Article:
With so much going on around us that we cannot control, doing what we can to make our part of the world better becomes all the more important.
This past spring, our staff made a quick and orderly transition to remote work, operating off a solid platform of online resources, laptops, smartphones, and most importantly, a network of partners and relationships that allow us to be effective observers and active participants in our communities. Continuing full operations, with the support of PEC members and our Board, has provided a remarkable and deeply appreciated source of stability in an otherwise crazy world.
As we move into summer, PEC staff have redoubled our efforts around four key areas that are particularly relevant right now:
- Investing in local parks, trails and open space
- Strengthening our local food systems and supply chains
- Enabling civic engagement and providing civic leadership
- Acting on conservation opportunities
During the period when Shenandoah National Park and other federal lands were closed for recreation, along with many private facilities, local parks and trails were a critical resource throughout our region. Sky Meadows State Park and PEC’s adjacent Piedmont Memorial Overlook have seen visitation increase dramatically. Trails along the John Warner Parkway in Charlottesville and Albemarle have experienced a four-fold increase in use. We are excited to be working on several projects across the region to increase public access to nature and open space. And we will continue pushing for local parks, trails and greenways as a goal of every town and county comprehensive plan, as well as a committed area of local and state investment.
Similarly, the need for fresh, local food has become even more evident. Food pantries traditionally rely on surplus from supermarkets and restaurants, and many families rely on school lunches and other programs. With many of these sources unavailable due to Covid-19, PEC is responding in a number of ways, including expanding production at our Community Farm at Roundabout Meadows and fundraising to purchase milk produced by local dairies for donation to local food pantries. Long term, our hope is that the network of farms, stores, farm markets and restaurants in the Buy Fresh Buy Local network will have an expanded role in food supply for our communities.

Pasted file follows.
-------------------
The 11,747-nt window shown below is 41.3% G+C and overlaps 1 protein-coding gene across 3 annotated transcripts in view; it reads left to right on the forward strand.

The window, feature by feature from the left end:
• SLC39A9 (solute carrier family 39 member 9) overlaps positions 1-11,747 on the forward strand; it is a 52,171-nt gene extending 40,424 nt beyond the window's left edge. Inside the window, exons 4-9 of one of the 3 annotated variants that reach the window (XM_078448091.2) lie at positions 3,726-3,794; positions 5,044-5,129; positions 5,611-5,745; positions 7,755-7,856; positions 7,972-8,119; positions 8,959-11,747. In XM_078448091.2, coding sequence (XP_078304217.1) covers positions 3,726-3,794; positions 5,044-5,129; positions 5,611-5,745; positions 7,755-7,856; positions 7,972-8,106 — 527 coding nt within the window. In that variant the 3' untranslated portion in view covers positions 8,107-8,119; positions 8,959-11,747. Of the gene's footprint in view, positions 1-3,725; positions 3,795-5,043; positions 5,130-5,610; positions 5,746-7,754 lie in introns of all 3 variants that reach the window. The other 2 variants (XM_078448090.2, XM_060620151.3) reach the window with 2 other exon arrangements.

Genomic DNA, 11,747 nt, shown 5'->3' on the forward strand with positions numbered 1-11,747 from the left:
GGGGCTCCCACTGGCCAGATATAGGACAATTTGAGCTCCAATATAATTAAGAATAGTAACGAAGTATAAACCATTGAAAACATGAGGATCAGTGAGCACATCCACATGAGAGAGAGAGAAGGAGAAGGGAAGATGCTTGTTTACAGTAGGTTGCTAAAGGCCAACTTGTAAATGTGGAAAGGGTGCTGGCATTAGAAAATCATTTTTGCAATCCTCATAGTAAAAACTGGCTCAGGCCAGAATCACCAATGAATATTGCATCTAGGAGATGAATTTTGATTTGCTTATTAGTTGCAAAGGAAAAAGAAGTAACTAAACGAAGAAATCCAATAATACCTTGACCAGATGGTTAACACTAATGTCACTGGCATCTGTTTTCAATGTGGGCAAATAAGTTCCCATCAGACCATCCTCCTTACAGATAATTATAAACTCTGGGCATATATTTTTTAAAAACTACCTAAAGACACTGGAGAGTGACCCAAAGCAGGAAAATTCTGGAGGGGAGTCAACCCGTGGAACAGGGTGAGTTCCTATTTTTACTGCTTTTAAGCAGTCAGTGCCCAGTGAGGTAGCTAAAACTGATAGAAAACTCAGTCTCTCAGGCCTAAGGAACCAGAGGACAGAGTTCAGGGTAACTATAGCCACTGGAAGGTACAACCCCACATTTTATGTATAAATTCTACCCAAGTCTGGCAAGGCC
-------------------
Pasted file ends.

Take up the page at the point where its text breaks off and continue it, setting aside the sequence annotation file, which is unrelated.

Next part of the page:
Meanwhile, we continue tracking and weighing in on local, regional and state actions that impact the environment and quality of life close to home, like rezoning and land development applications, as well as changes to conservation and restoration programs and funding. In place of in-person meetings and events, our staff have moved swiftly to embrace online platforms to educate, engage and empower Piedmont residents. One example: our recent webinar on Green Infrastructure Options for HOA Common Areas sold out, with 300 registrants, all eager to learn more about what can be done to improve stormwater management in their community.
Finally, I would be remiss if I didn’t address what’s happening in our country on the subject of racial equity and justice and the clear need for systemic change.
At PEC, we often say that “the beautiful places we love don’t happen by accident;” they take perseverance, careful planning, and conscious prioritizing at every level. Justice and equality for all—though they should be inherent, inalienable and unmistakable—require the same perseverance and thoughtful intent, and they must be incorporated into everything we do.
As an organization whose basic mission is to protect the environment and improve the quality of life for everyone in our region, we haven’t done enough to ensure our work is inclusive. We need to closely reexamine the ways in which we address institutional racism and recommit ourselves to listening to and supporting those voices that have been marginalized.
As we said in the statement posted on our website, I truly believe that together, we can shape a better future and build stronger communities that provide equal opportunity for access to nature and a healthy environment. The beauty of the Virginia Piedmont lies not only in our lands, but also in the hearts of our community members, our ability and resolve to come together to empathize and support one another, and our moral fortitude and willingness to stand up for what is right and just.
Chis Miller, President
The Piedmont Environmental Council